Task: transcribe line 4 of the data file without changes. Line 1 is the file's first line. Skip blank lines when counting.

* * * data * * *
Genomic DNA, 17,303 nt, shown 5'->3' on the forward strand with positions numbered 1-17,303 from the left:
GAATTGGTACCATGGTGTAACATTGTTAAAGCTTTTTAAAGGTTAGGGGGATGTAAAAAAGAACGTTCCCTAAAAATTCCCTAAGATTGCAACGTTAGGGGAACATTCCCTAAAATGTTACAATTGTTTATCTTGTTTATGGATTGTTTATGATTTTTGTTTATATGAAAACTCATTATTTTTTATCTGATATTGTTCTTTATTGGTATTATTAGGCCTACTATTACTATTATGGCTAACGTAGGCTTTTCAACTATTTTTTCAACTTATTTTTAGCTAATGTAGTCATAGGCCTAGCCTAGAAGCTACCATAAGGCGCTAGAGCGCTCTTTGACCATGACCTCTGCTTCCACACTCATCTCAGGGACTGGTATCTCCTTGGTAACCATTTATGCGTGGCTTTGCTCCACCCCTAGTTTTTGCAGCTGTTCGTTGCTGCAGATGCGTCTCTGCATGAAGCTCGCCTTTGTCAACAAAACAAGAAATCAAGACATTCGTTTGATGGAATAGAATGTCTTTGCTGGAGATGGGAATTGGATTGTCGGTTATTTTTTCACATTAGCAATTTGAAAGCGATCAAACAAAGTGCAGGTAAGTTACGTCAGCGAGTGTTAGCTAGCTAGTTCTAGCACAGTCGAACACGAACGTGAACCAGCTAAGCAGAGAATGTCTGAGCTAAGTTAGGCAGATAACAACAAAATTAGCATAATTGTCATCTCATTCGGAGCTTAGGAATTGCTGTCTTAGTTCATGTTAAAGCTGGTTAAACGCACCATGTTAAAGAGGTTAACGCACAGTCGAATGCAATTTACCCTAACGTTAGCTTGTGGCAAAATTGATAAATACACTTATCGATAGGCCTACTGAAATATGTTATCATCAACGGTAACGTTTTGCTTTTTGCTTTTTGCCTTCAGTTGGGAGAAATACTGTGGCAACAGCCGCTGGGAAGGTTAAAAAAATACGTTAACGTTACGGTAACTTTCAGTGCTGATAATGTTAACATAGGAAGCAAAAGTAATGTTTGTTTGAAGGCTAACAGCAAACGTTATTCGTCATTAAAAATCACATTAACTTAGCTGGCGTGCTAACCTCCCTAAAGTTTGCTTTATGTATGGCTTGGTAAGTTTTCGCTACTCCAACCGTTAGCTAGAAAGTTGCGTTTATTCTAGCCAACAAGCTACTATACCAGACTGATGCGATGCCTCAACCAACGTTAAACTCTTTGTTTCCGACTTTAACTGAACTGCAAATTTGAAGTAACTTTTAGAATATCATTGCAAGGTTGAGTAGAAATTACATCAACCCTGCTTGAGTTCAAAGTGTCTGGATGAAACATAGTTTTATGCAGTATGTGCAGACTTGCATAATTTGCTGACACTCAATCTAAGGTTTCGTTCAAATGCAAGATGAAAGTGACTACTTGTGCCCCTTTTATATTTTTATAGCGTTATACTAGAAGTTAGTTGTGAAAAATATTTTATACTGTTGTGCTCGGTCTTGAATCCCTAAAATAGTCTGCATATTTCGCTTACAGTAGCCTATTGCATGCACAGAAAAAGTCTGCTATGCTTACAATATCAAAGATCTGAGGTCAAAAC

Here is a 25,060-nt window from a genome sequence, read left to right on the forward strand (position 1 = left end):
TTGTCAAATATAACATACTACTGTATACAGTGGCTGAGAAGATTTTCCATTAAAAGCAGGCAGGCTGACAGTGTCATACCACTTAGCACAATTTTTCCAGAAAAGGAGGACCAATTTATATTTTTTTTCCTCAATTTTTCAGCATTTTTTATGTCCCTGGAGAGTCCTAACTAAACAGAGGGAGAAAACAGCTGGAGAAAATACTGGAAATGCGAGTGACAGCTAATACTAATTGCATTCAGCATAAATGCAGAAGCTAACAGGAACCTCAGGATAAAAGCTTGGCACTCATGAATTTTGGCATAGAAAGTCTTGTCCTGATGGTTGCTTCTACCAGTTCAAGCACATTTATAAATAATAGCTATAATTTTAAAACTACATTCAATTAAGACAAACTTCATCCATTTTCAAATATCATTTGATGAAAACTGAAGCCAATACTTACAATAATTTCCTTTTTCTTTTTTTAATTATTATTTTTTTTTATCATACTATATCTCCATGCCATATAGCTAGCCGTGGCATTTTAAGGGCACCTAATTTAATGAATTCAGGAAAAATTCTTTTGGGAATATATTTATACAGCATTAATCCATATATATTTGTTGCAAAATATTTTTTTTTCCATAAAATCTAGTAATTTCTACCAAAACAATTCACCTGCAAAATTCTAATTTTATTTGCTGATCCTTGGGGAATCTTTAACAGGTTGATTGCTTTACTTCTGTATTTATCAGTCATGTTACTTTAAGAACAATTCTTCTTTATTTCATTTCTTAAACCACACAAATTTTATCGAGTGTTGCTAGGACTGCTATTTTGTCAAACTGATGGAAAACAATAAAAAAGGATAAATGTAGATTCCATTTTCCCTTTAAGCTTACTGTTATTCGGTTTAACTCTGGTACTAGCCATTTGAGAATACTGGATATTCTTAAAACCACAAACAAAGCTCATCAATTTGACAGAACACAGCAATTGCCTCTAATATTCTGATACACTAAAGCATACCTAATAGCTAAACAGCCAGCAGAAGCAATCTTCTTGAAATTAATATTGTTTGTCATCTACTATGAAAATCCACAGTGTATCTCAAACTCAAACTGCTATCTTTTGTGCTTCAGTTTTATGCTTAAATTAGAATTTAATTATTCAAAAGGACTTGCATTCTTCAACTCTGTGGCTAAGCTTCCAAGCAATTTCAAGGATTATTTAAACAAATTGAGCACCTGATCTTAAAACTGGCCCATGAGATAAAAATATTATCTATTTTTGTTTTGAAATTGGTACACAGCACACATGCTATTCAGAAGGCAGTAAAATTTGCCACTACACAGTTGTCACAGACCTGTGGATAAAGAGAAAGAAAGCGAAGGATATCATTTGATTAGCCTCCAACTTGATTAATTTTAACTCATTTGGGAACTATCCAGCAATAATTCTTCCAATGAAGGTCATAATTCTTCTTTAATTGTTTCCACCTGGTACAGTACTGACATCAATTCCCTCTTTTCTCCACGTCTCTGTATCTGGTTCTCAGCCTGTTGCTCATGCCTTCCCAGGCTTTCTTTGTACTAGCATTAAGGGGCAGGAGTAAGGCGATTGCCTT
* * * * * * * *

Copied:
TTGTCAAATATAACATACTACTGTATACAGTGGCTGAGAAGATTTTCCATTAAAAGCAGGCAGGCTGACAGTGTCATACCACTTAGCACAATTTTTCCAGAAAAGGAGGACCAATTTATATTTTTTTTCCTCAATTTTTCAGCATTTTTTATGTCCCTGGAGAGTCCTAACTAAACAGAGGGAGAAAACAGCTGGAGAAAATACTGGAAATGCGAGTGACAGCTAATACTAATTGCATTCAGCATAAATGCAGAAGCTAACAGGAACCTCAGGATAAAAGCTTGGCACTCATGAATTTTGGCATAGAAAGTCTTGTCCTGATGGTTGCTTCTACCAGTTCAAGCACATTTATAAATAATAGCTATAATTTTAAAACTACATTCAATTAAGACAAACTTCATCCATTTTCAAATATCATTTGATGAAAACTGAAGCCAATACTTACAATAATTTCCTTTTTCTTTTTTTAATTATTATTTTTTTTTATCATACTATATCTCCATGCCATATAGCTAGCCGTGGCATTTTAAGGGCACCTAATTTAATGAATTCAGGAAAAATTCTTTTGGGAATATATTTATACAGCATTAATCCATATATATTTGTTGCAAAATATTTTTTTTTCCATAAAATCTAGTAATTTCTACCAAAACAATTCACCTGCAAAATTCTAATTTTATTTGCTGATCCTTGGGGAATCTTTAACAGGTTGATTGCTTTACTTCTGTATTTATCAGTCATGTTACTTTAAGAACAATTCTTCTTTATTTCATTTCTTAAACCACACAAATTTTATCGAGTGTTGCTAGGACTGCTATTTTGTCAAACTGATGGAAAACAATAAAAAAGGATAAATGTAGATTCCATTTTCCCTTTAAGCTTACTGTTATTCGGTTTAACTCTGGTACTAGCCATTTGAGAATACTGGATATTCTTAAAACCACAAACAAAGCTCATCAATTTGACAGAACACAGCAATTGCCTCTAATATTCTGATACACTAAAGCATACCTAATAGCTAAACAGCCAGCAGAAGCAATCTTCTTGAAATTAATATTGTTTGTCATCTACTATGAAAATCCACAGTGTATCTCAAACTCAAACTGCTATCTTTTGTGCTTCAGTTTTATGCTTAAATTAGAATTTAATTATTCAAAAGGACTTGCATTCTTCAACTCTGTGGCTAAGCTTCCAAGCAATTTCAAGGATTATTTAAACAAATTGAGCACCTGATCTTAAAACTGGCCCATGAGATAAAAATATTATCTATTTTTGTTTTGAAATTGGTACACAGCACACATGCTATTCAGAAGGCAGTAAAATTTGCCACTACACAGTTGTCACAGACCTGTGGATAAAGAGAAAGAAAGCGAAGGATATCATTTGATTAGCCTCCAACTTGATTAATTTTAACTCATTTGGGAACTATCCAGCAATAATTCTTCCAATGAAGGTCATAATTCTTCTTTAATTGTTTCCACCTGGTACAGTACTGACATCAATTCCCTCTTTTCTCCACGTCTCTGTATCTGGTTCTCAGCCTGTTGCTCATGCCTTCCCAGGCTTTCTTTGTACTAGCATTAAGGGGCAGGAGTAAGGCGATTGCCTT